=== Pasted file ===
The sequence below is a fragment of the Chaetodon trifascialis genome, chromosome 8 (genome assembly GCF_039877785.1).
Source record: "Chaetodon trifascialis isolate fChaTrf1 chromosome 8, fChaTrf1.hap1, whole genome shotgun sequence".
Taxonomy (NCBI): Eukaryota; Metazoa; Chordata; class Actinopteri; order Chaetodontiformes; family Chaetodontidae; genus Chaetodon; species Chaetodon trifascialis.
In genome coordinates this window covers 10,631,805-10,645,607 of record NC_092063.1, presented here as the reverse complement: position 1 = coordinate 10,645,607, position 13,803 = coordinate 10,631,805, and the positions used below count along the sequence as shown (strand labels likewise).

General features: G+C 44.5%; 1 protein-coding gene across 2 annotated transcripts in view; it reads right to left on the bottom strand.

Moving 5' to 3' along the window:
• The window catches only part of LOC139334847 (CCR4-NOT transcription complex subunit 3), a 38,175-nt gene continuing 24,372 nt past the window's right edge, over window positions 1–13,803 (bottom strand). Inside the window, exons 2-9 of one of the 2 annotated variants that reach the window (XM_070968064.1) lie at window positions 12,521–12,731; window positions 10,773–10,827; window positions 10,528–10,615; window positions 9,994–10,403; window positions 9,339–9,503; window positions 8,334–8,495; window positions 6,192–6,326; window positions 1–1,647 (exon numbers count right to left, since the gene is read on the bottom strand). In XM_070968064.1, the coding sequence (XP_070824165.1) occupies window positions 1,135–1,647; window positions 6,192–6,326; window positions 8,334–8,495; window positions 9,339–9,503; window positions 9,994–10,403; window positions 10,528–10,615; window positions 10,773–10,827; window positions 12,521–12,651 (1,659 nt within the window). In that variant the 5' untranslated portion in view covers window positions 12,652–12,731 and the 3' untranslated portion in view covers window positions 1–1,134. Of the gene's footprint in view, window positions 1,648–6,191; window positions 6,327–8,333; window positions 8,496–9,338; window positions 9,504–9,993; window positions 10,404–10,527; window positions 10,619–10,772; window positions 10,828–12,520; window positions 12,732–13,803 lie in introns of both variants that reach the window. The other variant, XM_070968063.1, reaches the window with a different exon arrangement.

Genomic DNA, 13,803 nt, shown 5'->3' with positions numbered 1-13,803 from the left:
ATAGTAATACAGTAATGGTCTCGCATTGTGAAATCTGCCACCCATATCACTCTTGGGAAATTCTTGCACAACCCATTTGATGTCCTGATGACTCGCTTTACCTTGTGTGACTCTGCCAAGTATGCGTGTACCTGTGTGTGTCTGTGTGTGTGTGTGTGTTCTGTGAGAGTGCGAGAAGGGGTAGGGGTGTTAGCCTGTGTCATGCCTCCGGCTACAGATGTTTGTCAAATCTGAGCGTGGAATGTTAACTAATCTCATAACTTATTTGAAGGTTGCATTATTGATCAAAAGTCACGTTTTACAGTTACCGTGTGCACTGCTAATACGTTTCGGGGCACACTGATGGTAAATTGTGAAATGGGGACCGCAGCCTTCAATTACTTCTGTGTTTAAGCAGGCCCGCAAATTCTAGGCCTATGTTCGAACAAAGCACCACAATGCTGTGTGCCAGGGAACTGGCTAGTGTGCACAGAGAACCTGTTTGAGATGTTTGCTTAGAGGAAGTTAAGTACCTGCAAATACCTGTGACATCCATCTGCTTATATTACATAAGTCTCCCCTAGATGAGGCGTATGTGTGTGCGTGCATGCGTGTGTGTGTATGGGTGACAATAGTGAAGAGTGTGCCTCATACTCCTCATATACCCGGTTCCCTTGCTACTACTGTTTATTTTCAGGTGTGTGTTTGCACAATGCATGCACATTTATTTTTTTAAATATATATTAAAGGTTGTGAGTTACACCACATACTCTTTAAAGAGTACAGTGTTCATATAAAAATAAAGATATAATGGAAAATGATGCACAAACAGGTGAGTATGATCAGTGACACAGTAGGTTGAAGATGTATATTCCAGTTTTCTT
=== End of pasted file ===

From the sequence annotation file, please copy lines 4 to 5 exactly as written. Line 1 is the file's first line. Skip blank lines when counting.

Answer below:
In genome coordinates this window covers 10,631,805-10,645,607 of record NC_092063.1, presented here as the reverse complement: position 1 = coordinate 10,645,607, position 13,803 = coordinate 10,631,805, and the positions used below count along the sequence as shown (strand labels likewise).

General features: G+C 44.5%; 1 protein-coding gene across 2 annotated transcripts in view; it reads right to left on the bottom strand.